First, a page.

By Green Ronin
All Hands on Decks!
When a gamer thinks of cards, the first reaction is usually to think of TCGs and therefore run away screaming, “They’re after my bank balance!” Or perhaps to think of Las Vegas, where you sit down at a table of blackjack or poker thinking, “I’m after your bank balance!” up until the moment when that card sharp across the felt takes your last chip; or (as happened to Gamer Bling on a recent visit to Sin City) your affable pai gow dealer gets replaced with a hot little Cubanita who cleans up the whole table’s chips with all the grace and subtlety of a brigade of maids armed with flamethrowers. Either way, thinking of cards involves a loss of money on your part until you pull the red cord and eject yourself out of your burning F-14 and go do something more sensible like sit in your hotel room and watch movies where all the best action is replaced with commercial breaks.
But Gamer Bling is not here to talk about those types of cards, despite all evidence to the contrary in the above paragraph. He is here to talk about friendly cards that help your role-playing experience.
Now, cards have been a mainstay of D&D lore since the creation of the deck of many things, which wasn’t even created for D&D, rather for AD&D back in the heyday of gratuitous four-letter acronyms (GFLAs).
The DoMT (Gamer Bling will in fact use GFLAs throughout this missive) appears in the D&D 3.5 DMG on page 278, along with the other minor artifacts. Its sister shuffle-and-play treasure, the deck of illusions (DoII, which acronym includes an illusory letter to make it an GFLA), appears on page 254 under the category of medium wondrous items. This review appears in a web page under the category Character Sheets & Tools.
Now, as a brief aside, let’s consider these two decks.
The DoMT is a minor artifact, though you’d think a minor artifact would merit capital letters (which is why, you will note, that the GFLA does in fact have them). That means that the DoMT appears exactly zero times in any of the D&D treasure tables. There is absolutely no chance ever of you finding this artifact in a treasure chest unless you’ve plied your DM heavily with pizza and beer until at last he relented and put it there on purpose. This stands in stark contrast to the cure light wounds potion (CLWP), which apparently grows on trees as it the most commonly rolled magic item in the DMG, appearing in 3.5% of all first-level magic treasures, more common than the +1 longsword or +1 heavy steel shield put together and ten or more times as common as any other magic item.
Despite its small size, the DoII is classified as a medium wondrous item with a value of 8,100 gold. This places it squarely between the CLWP and the DoMT, which means you actually have a chance of finding one in a random encounter, though not much of one. Your first opportunity comes at 6th level, where you have roughly a 1:588 chance of locating one each standard encounter. These odds peak at 19th level, where your chance of finding one approaches a quarter of a percent per encounter. When calculated over a character’s lifetime, your chance of actually having found a DoII in a treasure before going epic is less than 15%:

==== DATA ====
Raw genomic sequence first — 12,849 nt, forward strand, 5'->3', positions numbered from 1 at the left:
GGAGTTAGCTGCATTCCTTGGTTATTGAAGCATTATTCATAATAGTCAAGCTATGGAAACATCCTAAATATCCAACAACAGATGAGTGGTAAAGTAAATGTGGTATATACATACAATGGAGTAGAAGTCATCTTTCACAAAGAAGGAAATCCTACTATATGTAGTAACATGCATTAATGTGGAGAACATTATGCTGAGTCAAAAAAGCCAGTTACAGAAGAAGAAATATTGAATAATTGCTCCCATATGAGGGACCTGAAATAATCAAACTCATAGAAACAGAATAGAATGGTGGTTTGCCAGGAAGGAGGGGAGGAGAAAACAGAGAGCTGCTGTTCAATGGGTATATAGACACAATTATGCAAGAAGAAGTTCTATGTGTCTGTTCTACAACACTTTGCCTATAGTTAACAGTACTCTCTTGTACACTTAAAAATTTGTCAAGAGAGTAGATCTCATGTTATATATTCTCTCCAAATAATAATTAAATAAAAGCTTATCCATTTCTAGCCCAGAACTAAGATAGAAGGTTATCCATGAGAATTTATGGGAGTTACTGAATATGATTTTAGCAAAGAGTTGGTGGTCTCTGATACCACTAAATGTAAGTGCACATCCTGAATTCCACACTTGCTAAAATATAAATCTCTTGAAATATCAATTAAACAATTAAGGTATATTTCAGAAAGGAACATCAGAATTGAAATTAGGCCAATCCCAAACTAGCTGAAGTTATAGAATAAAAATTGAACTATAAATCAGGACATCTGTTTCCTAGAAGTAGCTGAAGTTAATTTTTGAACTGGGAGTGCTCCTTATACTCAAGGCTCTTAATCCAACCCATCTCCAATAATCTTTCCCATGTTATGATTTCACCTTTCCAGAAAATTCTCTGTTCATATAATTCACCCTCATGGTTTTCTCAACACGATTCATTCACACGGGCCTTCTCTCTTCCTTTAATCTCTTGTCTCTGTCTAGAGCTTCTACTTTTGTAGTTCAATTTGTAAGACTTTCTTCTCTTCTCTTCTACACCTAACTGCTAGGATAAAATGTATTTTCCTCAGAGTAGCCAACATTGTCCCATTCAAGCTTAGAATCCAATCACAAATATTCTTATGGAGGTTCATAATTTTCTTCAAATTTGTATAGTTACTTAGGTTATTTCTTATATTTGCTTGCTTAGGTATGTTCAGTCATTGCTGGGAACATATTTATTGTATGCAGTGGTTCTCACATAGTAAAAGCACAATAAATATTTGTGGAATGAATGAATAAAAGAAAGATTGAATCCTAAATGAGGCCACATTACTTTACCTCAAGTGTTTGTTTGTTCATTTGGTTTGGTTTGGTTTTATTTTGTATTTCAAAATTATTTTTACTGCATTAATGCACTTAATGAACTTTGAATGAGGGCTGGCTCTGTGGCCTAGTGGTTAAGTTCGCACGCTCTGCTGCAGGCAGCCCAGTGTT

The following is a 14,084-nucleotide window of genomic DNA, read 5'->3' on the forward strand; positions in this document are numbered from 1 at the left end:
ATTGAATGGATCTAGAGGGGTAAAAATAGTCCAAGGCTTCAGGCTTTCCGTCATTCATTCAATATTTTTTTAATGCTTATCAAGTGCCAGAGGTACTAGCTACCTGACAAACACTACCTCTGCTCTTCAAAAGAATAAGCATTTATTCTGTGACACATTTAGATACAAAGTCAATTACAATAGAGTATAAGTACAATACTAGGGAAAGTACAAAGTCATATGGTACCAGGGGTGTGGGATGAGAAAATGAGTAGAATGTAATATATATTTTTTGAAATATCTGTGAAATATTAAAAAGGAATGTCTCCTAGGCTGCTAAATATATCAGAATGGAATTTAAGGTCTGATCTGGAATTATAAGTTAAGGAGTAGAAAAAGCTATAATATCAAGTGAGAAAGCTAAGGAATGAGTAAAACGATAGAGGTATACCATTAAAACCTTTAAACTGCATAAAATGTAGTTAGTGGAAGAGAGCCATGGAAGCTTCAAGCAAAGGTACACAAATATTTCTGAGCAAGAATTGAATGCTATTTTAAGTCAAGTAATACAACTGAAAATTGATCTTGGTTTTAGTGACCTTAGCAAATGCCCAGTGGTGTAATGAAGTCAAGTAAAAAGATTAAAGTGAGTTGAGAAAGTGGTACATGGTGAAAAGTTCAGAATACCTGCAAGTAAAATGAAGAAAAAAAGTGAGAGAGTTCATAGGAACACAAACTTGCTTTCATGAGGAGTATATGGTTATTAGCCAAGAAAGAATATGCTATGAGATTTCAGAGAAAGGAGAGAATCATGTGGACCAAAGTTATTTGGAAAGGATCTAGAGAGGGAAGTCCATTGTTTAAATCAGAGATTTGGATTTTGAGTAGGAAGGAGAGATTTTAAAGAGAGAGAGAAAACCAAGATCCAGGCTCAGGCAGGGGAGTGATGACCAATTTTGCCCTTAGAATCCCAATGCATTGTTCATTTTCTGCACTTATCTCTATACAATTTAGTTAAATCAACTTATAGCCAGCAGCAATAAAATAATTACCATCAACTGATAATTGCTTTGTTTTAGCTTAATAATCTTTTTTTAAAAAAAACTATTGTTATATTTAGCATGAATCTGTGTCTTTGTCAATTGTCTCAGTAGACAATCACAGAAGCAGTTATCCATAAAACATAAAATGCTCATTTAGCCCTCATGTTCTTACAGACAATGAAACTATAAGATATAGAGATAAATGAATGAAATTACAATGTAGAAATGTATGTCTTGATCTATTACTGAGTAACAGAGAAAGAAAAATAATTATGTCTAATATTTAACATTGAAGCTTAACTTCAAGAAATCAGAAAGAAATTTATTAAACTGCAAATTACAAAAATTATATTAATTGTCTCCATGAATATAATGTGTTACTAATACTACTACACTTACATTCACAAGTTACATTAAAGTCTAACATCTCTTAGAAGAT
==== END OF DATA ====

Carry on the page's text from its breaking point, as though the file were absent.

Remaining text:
Note that this table necessarily includes the following assumptions: 1) Each level requires 13 encounters to advance, 2) each encounter supplies the party with one standard treasure, 3) each treasure is randomly generated from the DMG 3.5, 4) your character is not dead for a considerable length of time while the others go about their business, 5) all d3 and d4 die rolls result in a “2″, and, perhaps most important, 6) when the party finds the DoII, it ends up in your character’s bag of holding (such odds are low if you’re a fighter, but approach 100% if you’re a rogue).
For the record, Gamer Bling has been playing D&D off and on since 1974, and has never encountered or owned either of the above decks. In a game-world sense, that is. He does happen to own both of the decks in a real-world sense (neener neener), which is kind of the point of this review.
Despite their obvious differences, these decks have several things in common: they’re both decks, they’re both magical, and they both have tables in the DMG that describe the various results that can be had when using them. But the DoMT has 22 different results, and the DoII has 34. How does one resolve these odds quickly and easily? Good question, because no one, not even Koplow, makes 34-sided dice. Gamer Bling finds it especially annoying that, in a book that features 128 tables to be rolled with percentile dice, including the tan bag of tricks table, which for some reason uses a d100 to roll results that parse out evenly by tens, neither of these items gives you a table that can be resolved by a roll of the bones. Instead, you gotta go find a bridge deck or a tarot deck and sort through it.
To solve this dilemma, save gaming time, give your personal bling factor a boost, give Gamer Bling something to talk about, and create cards to go after your bank balance (aha!), Green Ronin presents these two decks in real life! Except for that whole “actually magical” part.
So how well did they do in recreating these mysterious creations? Let’s be ruels lawyers and consult the DMG!
“A deck of many things… is usually found in a box or leather pouch.” Box, check. A cardboard box with mystical flaps of closure at each end might not be exactly medieval, but we’ll cope.
“Each deck…” Each? You mean there’s more than one? Gamer Bling thought the DoMT was a minor artifact! How many are there? And if there are more than one, why can’t they be rolled on a treasure table? After all, what’s more likely: that there are two DoMTs, or that someone created +2 slick half plate (odds 139 million to one against in a 1st-level treasure)? And then lost it (odds close to 100% because anyone stupid enough to wear armor like that is likely to have been killed)?
“…contains a number of cards or plaques…” A number, check. Even if the box had been empty, zero is still a number. Cards, check. (If you get plaques, you needs to flosses.)